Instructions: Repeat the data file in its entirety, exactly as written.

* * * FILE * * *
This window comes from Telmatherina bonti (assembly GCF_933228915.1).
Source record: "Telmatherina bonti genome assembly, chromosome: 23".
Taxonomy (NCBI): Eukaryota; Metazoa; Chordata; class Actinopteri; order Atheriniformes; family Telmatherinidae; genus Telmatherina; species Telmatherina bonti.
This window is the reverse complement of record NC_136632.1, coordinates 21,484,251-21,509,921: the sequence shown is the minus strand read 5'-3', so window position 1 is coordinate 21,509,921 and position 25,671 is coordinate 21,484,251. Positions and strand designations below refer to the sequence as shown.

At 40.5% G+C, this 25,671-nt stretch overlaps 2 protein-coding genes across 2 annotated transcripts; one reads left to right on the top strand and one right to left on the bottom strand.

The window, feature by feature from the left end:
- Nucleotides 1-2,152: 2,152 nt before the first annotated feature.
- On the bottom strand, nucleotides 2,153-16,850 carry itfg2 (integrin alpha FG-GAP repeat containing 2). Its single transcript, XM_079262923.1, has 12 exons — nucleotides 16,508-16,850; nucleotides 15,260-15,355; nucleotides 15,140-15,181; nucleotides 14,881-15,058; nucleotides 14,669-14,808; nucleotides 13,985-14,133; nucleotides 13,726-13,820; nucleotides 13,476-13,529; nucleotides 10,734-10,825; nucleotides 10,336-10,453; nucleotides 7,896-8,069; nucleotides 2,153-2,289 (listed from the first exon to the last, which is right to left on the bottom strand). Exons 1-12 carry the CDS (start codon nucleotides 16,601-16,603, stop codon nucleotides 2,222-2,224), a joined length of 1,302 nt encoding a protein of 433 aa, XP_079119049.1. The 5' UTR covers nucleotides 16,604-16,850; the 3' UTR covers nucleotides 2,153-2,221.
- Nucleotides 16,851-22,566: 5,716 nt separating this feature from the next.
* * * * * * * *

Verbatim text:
This window comes from Telmatherina bonti (assembly GCF_933228915.1).
Source record: "Telmatherina bonti genome assembly, chromosome: 23".
Taxonomy (NCBI): Eukaryota; Metazoa; Chordata; class Actinopteri; order Atheriniformes; family Telmatherinidae; genus Telmatherina; species Telmatherina bonti.
This window is the reverse complement of record NC_136632.1, coordinates 21,484,251-21,509,921: the sequence shown is the minus strand read 5'-3', so window position 1 is coordinate 21,509,921 and position 25,671 is coordinate 21,484,251. Positions and strand designations below refer to the sequence as shown.

At 40.5% G+C, this 25,671-nt stretch overlaps 2 protein-coding genes across 2 annotated transcripts; one reads left to right on the top strand and one right to left on the bottom strand.

The window, feature by feature from the left end:
- Nucleotides 1-2,152: 2,152 nt before the first annotated feature.
- On the bottom strand, nucleotides 2,153-16,850 carry itfg2 (integrin alpha FG-GAP repeat containing 2). Its single transcript, XM_079262923.1, has 12 exons — nucleotides 16,508-16,850; nucleotides 15,260-15,355; nucleotides 15,140-15,181; nucleotides 14,881-15,058; nucleotides 14,669-14,808; nucleotides 13,985-14,133; nucleotides 13,726-13,820; nucleotides 13,476-13,529; nucleotides 10,734-10,825; nucleotides 10,336-10,453; nucleotides 7,896-8,069; nucleotides 2,153-2,289 (listed from the first exon to the last, which is right to left on the bottom strand). Exons 1-12 carry the CDS (start codon nucleotides 16,601-16,603, stop codon nucleotides 2,222-2,224), a joined length of 1,302 nt encoding a protein of 433 aa, XP_079119049.1. The 5' UTR covers nucleotides 16,604-16,850; the 3' UTR covers nucleotides 2,153-2,221.
- Nucleotides 16,851-22,566: 5,716 nt separating this feature from the next.